Wimme and Rinne Human
Westpark Music / Rockadillo (www.rockadillo.fi)
Review by Lee Blackstone
They are two long-time travelers, Wimme Saari and Tapani Rinne. Wimme Saari is known as one of the world's foremost joikers, the form of musical expression found amongst the Sami people. Tapani Rinne has been the leader of RinneRadio, Finland's electro-jazz experimentalists who have often placed their musical expressions alongside those of folk music. Together, Saari and Rinne have released several albums of essential contemporary joik music. Wimme Saari joiks about nature and its elements; animals; places; and concepts. Saari's vocalizations have been captured solo, and he has also produced by Tapani Rinne, who has set the joiks into deep ambient textures and thudding techno-tribal workouts. Whenever these two musicians join together, there is mystery and joy to be explored.
Human is Saari and Rinne's latest collaboration. It's a spare, uncluttered release, and feels like a concept album (following on their Soabbi record, which was oriented towards religious hymns). Wimme Saari is also not the only joiker present; Elle Sofe Henriksen also contributes to two tracks on Human. The soundscape features Rinne's numerous woodwinds, especially his expertise on bass clarinet; violin and whistle (by Olivia Holladay); piano (Iro Haarla); and electronic experimentation (Rinne, and Dj Slow).
The album begins with the quiet intonation of Rinne's bass clarinet on 'Elle,' on which Elle Sofe Henriksen takes the lead. It could be an acknowledgement of women, and of Henriksen herself (she is a joiker, a dancer, and a filmmaker). This lovely, tender joik is the first of five joiks on Human's nine tracks that invoke an individual dimension. Elsewhere, Wimme and Rinne are alone on 'Heart,' which begins – perhaps predictably – with the deep thudding of a heartbeat, caressed by Rinne's clarinet. It's a deep, droning track, Rinne blowing a relaxed clarinet line that is slowly distorted via electronics. "Human" has the upbeat dance-tempo of RinneRadio's work; the beat falls away, and Saari intones some words and vocalizations before the piece judders back to life. 'Womb' is another track filled with space, with plenty of echo on Rinne's clarinet. The ambient track has a heartbeat buried in the mix; but, the music takes a turn for the experimental as various cries emanate from the amniotic surroundings, some sounding like birds, others like animals. The joik feels like a statement – human or not, here is where we emerge.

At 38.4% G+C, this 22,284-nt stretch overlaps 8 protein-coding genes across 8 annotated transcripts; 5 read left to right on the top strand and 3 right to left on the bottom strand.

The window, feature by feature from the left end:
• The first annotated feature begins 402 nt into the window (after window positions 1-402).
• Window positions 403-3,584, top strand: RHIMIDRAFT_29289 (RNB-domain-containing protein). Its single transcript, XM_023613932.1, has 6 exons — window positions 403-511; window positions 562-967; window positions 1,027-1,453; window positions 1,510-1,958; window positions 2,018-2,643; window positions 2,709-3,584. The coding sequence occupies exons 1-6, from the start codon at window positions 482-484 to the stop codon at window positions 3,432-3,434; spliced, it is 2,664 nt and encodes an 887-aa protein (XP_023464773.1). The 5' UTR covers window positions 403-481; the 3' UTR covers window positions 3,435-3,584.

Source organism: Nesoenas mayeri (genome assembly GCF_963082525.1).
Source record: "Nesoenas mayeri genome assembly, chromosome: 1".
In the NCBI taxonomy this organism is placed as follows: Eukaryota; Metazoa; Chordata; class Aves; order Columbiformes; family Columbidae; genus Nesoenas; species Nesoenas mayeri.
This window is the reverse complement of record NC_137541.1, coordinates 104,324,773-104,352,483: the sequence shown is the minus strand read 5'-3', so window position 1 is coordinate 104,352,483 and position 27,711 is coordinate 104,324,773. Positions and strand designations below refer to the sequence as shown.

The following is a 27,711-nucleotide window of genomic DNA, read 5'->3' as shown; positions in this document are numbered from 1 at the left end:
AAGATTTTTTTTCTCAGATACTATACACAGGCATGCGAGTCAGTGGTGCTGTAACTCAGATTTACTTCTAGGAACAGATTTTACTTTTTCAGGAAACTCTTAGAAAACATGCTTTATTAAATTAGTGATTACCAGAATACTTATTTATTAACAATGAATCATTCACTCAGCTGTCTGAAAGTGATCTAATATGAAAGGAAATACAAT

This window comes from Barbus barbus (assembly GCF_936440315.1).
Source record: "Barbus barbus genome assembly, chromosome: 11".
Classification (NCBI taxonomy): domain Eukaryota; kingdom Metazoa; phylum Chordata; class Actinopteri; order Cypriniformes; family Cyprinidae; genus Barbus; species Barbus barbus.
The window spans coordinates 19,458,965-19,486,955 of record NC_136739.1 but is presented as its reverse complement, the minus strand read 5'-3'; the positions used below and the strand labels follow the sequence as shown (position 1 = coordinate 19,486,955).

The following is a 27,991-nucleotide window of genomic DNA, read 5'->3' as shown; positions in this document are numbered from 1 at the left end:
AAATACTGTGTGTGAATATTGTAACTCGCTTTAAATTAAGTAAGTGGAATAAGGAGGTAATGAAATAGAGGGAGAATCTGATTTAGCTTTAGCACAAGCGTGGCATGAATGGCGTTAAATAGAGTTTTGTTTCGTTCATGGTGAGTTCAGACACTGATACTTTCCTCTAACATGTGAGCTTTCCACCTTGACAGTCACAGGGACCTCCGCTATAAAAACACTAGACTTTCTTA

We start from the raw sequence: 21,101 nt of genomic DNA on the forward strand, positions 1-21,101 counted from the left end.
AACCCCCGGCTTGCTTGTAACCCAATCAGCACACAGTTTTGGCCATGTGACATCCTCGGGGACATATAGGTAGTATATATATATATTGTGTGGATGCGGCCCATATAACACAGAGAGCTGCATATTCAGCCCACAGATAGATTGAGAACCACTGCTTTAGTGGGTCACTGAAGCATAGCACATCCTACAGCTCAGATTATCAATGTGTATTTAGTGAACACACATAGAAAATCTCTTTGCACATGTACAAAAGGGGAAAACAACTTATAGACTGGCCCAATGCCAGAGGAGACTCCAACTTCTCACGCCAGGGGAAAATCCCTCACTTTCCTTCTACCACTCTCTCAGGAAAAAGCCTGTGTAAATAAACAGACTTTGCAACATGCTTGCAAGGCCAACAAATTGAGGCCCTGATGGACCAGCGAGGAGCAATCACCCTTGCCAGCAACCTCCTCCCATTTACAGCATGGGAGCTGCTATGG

"Spotted Crake" (excerpt)
"Sounds of Snow" (2 excerpts)
The 'human' theme is balanced by four tracks having to do with the natural world: "Wind," "Rock," "Spotted Crake," and "Sounds of Snow." Of the four, "Rock" and "Sounds of Snow" remind me of the wild ambient treks Saari and Rinne have produced in the past. "Rock" is particularly affecting; the music sounds solid, rent with deep electro-static jolts and bleeps. "Sounds of Snow" is a white-out, as if one's radio connection in the Arctic were squealing through a storm, and sheets of foreboding clarinet and drones serve to obscure the sound painting. Wimme Saari joiks at the beginning of the piece, and he ends with liturgical humming.
Fans of older albums such as Gierran (1997) and Bárru (2003) should note that the harder-edged dance beats are not present on Human. Saari and Rinne have matured into a place that feels like a textured organicism. It is not that people are separate from the environment; we are, of course, a part of it. On Human, Saari and Rinne offer listeners a work of calm beauty, affirmation, and a holistic worldview, from the top of the world. – Lee Blackstone